In the last article regarding automotive repair in Boston, we continued the discussion of making a hybrid vehicle safe to work on. If you are a Boston auto repair facility, be sure to revisit the last article by clicking here knotmove.com/diy-mechanic-in-boston. As a Boston area automotive repair facility you should by now be seeing hybrid customrs coming through your doors. Be sure to let them know that you can provide full service to them whether they are just visiting Boston, or living here! If you are reading this as an interested DIY’er living in the Boston area then know that there are a number of things that you can do yourself in way of servicing and maintaining a hybrid vehicle. Always start with attending a course on hybrid service. Look for one appearing soon in the Boston area.
As stated in the last article I will continue the discussion on safety. Here is a quick reminder of what we’ve covered so far:
- The biggest safety challenge with hybrids is the fact that they may start at any time when in ‘ready’ or ‘auto-stop’ mode.
- Be sure hybrid system is OFF and safe before performing any service, maintenance, or repair.
- Hybrids can contain up to 300v DC. They must be ‘safed down’ before working on the high voltage system.
- Always follow the manufacturer’s safety procedures.
- Disconnect the auxiliary battery to begin the safing procedure.
- Wear linesman’s gloves when removing the service plug or when handling HV components.
Along with all the usual safety concerns present while working on automobiles there are a few more basic safety precautions that are worth mentioning. Be sure to always wear your safety glasses and hearing protection when working around batteries and pneumatic tools, as well as ensure that a class ‘C’ fire extinguisher is present in the shop. Safety is a challenge because we never know just when something is going to happen, and as such must be prepared for the possibility all of the time. This has never been more true than with hybrid vehicles!
Many hybrid vehicles, if not all, utilize some form of electrically operated power steering systems. These systems generally work on voltages of 12v to 42v dc. Caution should be exercised around the higher voltage systems as they can pose a potential electrical hazard. Electric power steering systems can be disabled by removing their power source either through safing the system down as you would for the high voltage system, or by following the manufacturer’s suggestion of removing the appropriate fuse or relay.
A hazard that can be found specifically on the Toyota Prius is the presence of what I call the “hot water bottle”. This coolant heat storage tank is present on the Prius to provide hot coolant to the cylinder head prior to engine start-up in an effort to reduce cold start emissions. The challenge with this system is that it is designed to store engine coolant at a temperature of 176 degrees for up to three days! Many a technician has been surprised by extremely hot coolant when opening up the system after it has sat in the lot undisturbed for a couple of days. The coolant tank is positioned in the left front fender area where it is susceptible to impact. There is a high likelihood that if you intend on servicing hybrids, you will come across the need to replace this coolant tank. There are also TSB’s in the marketplace calling for the replacement of certain components of this system. Coolant drains are provided on the system for easy removal of the hot coolant – you just have to remember that the coolant may be hot before handling it!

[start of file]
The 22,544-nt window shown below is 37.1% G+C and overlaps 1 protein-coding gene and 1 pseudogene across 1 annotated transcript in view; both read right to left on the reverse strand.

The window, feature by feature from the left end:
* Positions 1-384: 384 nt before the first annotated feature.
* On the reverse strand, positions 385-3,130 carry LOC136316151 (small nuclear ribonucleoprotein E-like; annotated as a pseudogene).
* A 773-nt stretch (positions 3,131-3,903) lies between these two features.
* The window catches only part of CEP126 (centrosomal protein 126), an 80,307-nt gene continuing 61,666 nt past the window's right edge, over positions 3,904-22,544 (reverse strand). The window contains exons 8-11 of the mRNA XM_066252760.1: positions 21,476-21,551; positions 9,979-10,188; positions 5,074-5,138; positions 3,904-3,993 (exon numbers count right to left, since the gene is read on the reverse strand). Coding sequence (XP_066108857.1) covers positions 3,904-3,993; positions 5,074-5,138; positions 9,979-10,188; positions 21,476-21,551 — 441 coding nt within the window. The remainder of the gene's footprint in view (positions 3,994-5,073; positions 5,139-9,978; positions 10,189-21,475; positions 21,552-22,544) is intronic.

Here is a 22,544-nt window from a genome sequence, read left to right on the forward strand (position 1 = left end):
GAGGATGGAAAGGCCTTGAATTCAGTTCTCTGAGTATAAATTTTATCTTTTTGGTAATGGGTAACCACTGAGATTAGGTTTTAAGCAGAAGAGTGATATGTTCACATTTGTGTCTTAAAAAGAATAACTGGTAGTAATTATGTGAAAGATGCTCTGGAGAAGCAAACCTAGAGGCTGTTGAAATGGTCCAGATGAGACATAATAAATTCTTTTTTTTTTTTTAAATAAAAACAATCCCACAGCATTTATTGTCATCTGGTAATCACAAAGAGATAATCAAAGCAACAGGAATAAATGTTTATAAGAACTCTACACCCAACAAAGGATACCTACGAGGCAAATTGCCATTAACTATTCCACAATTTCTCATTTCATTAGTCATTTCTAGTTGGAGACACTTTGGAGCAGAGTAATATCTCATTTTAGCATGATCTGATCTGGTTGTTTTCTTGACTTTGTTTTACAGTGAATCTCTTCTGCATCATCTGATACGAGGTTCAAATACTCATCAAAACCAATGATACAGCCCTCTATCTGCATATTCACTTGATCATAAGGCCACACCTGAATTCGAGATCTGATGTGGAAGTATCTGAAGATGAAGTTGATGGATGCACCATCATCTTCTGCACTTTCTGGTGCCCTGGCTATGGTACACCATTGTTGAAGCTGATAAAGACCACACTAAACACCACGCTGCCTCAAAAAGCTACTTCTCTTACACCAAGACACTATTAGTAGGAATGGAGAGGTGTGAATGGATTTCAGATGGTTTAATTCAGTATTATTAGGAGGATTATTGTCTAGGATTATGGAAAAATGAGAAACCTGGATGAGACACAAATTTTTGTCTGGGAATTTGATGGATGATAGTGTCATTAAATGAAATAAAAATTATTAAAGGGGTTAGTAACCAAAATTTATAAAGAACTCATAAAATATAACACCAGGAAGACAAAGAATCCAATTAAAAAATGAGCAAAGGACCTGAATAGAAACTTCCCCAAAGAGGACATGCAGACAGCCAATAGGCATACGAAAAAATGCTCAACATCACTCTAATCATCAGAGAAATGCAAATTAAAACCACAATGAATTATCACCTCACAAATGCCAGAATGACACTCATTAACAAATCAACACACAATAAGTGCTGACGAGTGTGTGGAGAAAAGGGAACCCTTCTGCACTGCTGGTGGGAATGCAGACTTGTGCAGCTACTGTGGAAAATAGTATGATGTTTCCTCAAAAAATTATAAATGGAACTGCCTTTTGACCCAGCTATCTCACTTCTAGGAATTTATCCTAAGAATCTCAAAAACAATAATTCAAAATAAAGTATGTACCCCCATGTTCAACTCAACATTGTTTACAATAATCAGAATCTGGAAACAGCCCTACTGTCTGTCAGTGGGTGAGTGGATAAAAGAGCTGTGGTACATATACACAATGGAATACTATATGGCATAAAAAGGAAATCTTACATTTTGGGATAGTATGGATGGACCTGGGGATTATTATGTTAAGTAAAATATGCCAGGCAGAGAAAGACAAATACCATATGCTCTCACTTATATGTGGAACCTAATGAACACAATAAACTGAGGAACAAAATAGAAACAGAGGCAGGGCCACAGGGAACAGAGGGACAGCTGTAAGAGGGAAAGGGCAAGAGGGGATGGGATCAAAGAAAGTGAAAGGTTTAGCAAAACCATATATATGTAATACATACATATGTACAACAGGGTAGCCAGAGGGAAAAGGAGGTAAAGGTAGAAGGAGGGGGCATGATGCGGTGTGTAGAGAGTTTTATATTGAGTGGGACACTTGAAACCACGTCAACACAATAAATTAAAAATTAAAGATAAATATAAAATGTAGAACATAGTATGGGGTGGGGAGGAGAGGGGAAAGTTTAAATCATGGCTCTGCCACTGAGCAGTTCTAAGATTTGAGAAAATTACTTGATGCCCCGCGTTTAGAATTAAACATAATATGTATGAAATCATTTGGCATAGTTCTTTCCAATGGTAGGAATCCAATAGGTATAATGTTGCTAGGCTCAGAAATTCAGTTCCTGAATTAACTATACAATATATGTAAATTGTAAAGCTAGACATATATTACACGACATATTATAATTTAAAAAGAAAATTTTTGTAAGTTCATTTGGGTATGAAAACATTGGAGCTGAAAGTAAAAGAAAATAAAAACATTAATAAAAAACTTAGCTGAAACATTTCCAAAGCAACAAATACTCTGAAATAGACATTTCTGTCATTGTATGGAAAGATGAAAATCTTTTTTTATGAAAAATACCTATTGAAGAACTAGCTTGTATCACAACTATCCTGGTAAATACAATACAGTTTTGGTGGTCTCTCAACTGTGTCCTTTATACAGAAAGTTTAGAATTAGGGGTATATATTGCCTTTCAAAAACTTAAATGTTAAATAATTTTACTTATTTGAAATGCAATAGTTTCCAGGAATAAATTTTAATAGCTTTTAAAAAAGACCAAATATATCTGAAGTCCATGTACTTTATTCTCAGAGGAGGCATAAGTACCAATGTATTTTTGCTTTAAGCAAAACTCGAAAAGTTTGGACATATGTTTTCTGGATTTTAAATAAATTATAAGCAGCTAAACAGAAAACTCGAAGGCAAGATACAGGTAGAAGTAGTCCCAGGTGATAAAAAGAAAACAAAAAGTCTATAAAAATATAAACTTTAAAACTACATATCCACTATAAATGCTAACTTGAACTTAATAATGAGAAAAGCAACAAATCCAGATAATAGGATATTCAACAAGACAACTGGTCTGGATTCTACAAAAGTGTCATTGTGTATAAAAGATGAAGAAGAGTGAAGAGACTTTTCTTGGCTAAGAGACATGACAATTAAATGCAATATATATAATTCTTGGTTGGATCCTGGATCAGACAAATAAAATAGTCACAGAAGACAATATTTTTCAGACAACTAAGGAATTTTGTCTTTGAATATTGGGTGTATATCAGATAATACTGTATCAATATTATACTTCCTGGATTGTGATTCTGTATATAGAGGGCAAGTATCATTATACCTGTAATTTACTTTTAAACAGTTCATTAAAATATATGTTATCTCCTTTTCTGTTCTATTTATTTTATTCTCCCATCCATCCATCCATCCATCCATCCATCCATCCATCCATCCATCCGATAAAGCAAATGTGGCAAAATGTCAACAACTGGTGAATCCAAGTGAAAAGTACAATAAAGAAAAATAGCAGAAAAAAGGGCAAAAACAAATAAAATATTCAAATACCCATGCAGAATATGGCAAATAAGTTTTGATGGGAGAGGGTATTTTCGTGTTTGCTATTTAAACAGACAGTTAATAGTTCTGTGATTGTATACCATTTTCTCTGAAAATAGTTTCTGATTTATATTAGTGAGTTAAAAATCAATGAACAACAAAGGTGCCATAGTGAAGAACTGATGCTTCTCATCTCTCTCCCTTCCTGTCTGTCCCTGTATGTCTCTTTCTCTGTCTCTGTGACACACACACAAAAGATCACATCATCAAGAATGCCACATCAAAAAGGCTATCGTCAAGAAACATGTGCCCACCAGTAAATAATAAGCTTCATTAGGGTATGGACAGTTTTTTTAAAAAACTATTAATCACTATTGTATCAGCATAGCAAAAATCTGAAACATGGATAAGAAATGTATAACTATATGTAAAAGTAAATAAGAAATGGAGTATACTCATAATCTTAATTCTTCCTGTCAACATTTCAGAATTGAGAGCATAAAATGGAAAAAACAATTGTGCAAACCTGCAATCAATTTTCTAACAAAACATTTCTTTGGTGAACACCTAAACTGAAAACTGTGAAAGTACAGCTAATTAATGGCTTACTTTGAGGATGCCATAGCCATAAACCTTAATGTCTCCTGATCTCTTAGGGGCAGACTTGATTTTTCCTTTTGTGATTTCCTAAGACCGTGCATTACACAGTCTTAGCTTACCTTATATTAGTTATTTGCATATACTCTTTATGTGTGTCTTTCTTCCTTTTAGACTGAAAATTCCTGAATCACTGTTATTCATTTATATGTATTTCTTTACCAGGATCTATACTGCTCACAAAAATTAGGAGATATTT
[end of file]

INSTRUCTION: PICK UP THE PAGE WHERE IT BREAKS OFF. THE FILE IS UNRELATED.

A final word of caution is in regards to the electrolyte used in the nickel-metal-hydride batteries found in today’s hybrids. This electrolyte is a alkali, rather than the acid that we’re used to in batteries, however it is just as hazardous. It sits on the pH scale down in the area of drain cleaner. It is highly unlikely that you will come in contact with it, but if you do it can be neutralized with boric acid (available at most drug stores) or with vinegar. I encourage shops who intend to work on hybrids (especially collision repair shops who have a higher liklihood of coming into contact with the chemical) to keep a bottle of vinegar with the first aid kit on the remote chance that someone does come into contact with the electrolyte.
In the next article we’ll discuss how the high voltage electrical system protects itself, and thus how it protects you from unintended electrocution! This will be important to know for those times when you have a DTC for “short circuit in high voltage circuit” or a no run condition that you are having trouble diagnosing. Until next time, be sure to sign up and follow this feed to get the latest information related to Boston auto repair!
You can also visit www.intelligentmechanic.com to find the latest in technical training courses related to hybrid vehicles. As always, feel free to contact me with any questions or comments!